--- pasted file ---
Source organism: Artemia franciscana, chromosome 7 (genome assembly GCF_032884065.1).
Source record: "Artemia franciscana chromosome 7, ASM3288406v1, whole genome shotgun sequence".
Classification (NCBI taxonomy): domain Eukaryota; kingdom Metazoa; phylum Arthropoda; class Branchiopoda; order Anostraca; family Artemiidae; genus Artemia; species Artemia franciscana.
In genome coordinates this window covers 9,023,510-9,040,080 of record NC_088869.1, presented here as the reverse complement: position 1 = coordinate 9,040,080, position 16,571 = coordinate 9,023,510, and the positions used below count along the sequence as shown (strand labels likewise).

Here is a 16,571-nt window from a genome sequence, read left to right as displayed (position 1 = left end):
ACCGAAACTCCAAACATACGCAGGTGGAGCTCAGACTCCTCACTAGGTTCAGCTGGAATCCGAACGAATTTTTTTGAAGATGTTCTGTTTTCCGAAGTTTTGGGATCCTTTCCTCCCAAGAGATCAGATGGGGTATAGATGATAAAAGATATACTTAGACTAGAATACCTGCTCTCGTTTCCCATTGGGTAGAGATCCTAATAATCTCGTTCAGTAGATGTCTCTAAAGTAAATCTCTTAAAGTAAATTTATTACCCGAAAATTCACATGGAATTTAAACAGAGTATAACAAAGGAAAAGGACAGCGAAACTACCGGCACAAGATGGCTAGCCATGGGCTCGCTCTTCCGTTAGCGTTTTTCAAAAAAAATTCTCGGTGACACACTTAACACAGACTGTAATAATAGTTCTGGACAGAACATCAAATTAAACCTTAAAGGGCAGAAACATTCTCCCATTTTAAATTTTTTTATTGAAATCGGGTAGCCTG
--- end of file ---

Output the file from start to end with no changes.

Source organism: Artemia franciscana, chromosome 7 (genome assembly GCF_032884065.1).
Source record: "Artemia franciscana chromosome 7, ASM3288406v1, whole genome shotgun sequence".
Classification (NCBI taxonomy): domain Eukaryota; kingdom Metazoa; phylum Arthropoda; class Branchiopoda; order Anostraca; family Artemiidae; genus Artemia; species Artemia franciscana.
In genome coordinates this window covers 9,023,510-9,040,080 of record NC_088869.1, presented here as the reverse complement: position 1 = coordinate 9,040,080, position 16,571 = coordinate 9,023,510, and the positions used below count along the sequence as shown (strand labels likewise).

Here is a 16,571-nt window from a genome sequence, read left to right as displayed (position 1 = left end):
ACCGAAACTCCAAACATACGCAGGTGGAGCTCAGACTCCTCACTAGGTTCAGCTGGAATCCGAACGAATTTTTTTGAAGATGTTCTGTTTTCCGAAGTTTTGGGATCCTTTCCTCCCAAGAGATCAGATGGGGTATAGATGATAAAAGATATACTTAGACTAGAATACCTGCTCTCGTTTCCCATTGGGTAGAGATCCTAATAATCTCGTTCAGTAGATGTCTCTAAAGTAAATCTCTTAAAGTAAATTTATTACCCGAAAATTCACATGGAATTTAAACAGAGTATAACAAAGGAAAAGGACAGCGAAACTACCGGCACAAGATGGCTAGCCATGGGCTCGCTCTTCCGTTAGCGTTTTTCAAAAAAAATTCTCGGTGACACACTTAACACAGACTGTAATAATAGTTCTGGACAGAACATCAAATTAAACCTTAAAGGGCAGAAACATTCTCCCATTTTAAATTTTTTTATTGAAATCGGGTAGCCTG